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Investors can approximate the average market return by buying an index fund. When you buy individual stocks, you can make higher profits, but you also face the risk of under-performance. For example, the thyssenkrupp AG (ETR:TKA) share price is down 39% in the last year. That's well bellow the market return of -4.4%. We note that it has not been easy for shareholders over three years, either; the share price is down 32% in that time. Furthermore, it's down 14% in about a quarter. That's not much fun for holders.
While markets are a powerful pricing mechanism, share prices reflect investor sentiment, not just underlying business performance. One flawed but reasonable way to assess how sentiment around a company has changed is to compare the earnings per share (EPS) with the share price.
During the last year thyssenkrupp saw its earnings per share drop below zero. While this may prove temporary, we'd consider it a negative, so it doesn't surprise us that the stock price is down. However, there may be an opportunity for investors if the company can recover.
The graphic below depicts how EPS has changed over time (unveil the exact values by clicking on the image).
It might be well worthwhile taking a look at our free report on thyssenkrupp's earnings, revenue and cash flow.
What about the Total Shareholder Return (TSR)?
Investors should note that there's a difference between thyssenkrupp's total shareholder return (TSR) and its share price change, which we've covered above. Arguably the TSR is a more complete return calculation because it accounts for the value of dividends (as if they were reinvested), along with the hypothetical value of any discounted capital that have been offered to shareholders. thyssenkrupp's TSR of was a loss of 38% for the year. That wasn't as bad as its share price return, because it has paid dividends.
A Different Perspective
While the broader market lost about 4.4% in the twelve months, thyssenkrupp shareholders did even worse, losing 38% (even including dividends). However, it could simply be that the share price has been impacted by broader market jitters. It might be worth keeping an eye on the fundamentals, in case there's a good opportunity. Regrettably, last year's performance caps off a bad run, with the shareholders facing a total loss of 7.4% per year over five years. We realise that Buffett has said investors should 'buy when there is blood on the streets', but we caution that investors should first be sure they are buying a high quality businesses. Shareholders might want to examine this detailed historical graph of past earnings, revenue and cash flow.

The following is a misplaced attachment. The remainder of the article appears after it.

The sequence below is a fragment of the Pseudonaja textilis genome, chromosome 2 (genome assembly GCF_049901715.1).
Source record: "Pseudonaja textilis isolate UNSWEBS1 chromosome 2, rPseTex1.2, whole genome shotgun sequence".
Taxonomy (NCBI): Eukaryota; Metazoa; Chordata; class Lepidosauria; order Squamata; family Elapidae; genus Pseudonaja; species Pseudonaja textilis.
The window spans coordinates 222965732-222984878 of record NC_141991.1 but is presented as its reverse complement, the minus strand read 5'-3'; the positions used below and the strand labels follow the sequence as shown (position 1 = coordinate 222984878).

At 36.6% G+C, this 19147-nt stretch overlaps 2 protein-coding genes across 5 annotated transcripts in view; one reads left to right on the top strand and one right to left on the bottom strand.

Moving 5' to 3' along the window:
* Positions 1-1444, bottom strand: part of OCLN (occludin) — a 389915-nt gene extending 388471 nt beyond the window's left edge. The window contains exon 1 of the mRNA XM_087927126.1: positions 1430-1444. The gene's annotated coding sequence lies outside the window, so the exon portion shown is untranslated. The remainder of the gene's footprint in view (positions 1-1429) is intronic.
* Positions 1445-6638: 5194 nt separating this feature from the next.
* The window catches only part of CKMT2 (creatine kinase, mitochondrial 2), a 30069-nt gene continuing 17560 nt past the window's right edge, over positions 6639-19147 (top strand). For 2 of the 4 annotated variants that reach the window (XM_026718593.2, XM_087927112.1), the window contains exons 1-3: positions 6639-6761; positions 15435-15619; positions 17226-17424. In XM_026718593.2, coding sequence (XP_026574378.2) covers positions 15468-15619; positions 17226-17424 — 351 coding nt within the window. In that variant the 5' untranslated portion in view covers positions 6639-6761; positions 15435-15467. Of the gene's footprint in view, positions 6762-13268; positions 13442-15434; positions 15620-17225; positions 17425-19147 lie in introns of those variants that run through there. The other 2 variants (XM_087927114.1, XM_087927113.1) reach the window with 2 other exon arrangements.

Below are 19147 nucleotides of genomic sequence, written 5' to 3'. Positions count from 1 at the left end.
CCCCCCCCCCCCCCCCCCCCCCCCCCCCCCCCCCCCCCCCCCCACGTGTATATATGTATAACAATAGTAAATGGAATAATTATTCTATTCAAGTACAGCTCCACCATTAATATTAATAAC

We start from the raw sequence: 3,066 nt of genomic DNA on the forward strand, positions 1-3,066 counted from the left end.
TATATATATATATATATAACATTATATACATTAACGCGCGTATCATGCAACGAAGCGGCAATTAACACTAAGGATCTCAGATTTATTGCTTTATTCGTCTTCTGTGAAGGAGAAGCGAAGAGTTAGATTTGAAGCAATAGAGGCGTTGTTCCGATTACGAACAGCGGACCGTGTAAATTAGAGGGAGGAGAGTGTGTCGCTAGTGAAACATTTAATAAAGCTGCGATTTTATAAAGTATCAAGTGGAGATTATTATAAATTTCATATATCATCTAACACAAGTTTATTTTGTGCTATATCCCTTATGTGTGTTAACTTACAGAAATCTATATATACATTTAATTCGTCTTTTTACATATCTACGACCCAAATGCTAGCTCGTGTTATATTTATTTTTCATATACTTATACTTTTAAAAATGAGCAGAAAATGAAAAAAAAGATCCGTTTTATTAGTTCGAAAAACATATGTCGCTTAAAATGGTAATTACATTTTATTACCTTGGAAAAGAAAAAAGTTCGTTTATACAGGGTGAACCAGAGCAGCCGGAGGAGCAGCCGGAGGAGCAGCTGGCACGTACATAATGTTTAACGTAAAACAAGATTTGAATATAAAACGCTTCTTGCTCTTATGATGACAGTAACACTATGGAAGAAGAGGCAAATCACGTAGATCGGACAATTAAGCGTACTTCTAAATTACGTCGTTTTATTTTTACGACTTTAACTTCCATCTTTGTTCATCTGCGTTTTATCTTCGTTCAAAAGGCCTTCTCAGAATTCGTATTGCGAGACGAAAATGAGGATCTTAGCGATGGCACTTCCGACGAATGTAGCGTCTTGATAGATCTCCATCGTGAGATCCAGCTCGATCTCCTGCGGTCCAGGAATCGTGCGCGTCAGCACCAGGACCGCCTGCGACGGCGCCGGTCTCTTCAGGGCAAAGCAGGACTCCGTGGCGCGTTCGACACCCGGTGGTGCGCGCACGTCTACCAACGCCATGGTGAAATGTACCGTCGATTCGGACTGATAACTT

Of course, you might find a fantastic investment by looking elsewhere. So take a peek at this free list of companies we expect will grow earnings.
Please note, the market returns quoted in this article reflect the market weighted average returns of stocks that currently trade on DE exchanges.
We aim to bring you long-term focused research analysis driven by fundamental data. Note that our analysis may not factor in the latest price-sensitive company announcements or qualitative material.
If you spot an error that warrants correction, please contact the editor at email@example.com. This article by Simply Wall St is general in nature. It does not constitute a recommendation to buy or sell any stock, and does not take account of your objectives, or your financial situation. Simply Wall St has no position in the stocks mentioned. Thank you for reading.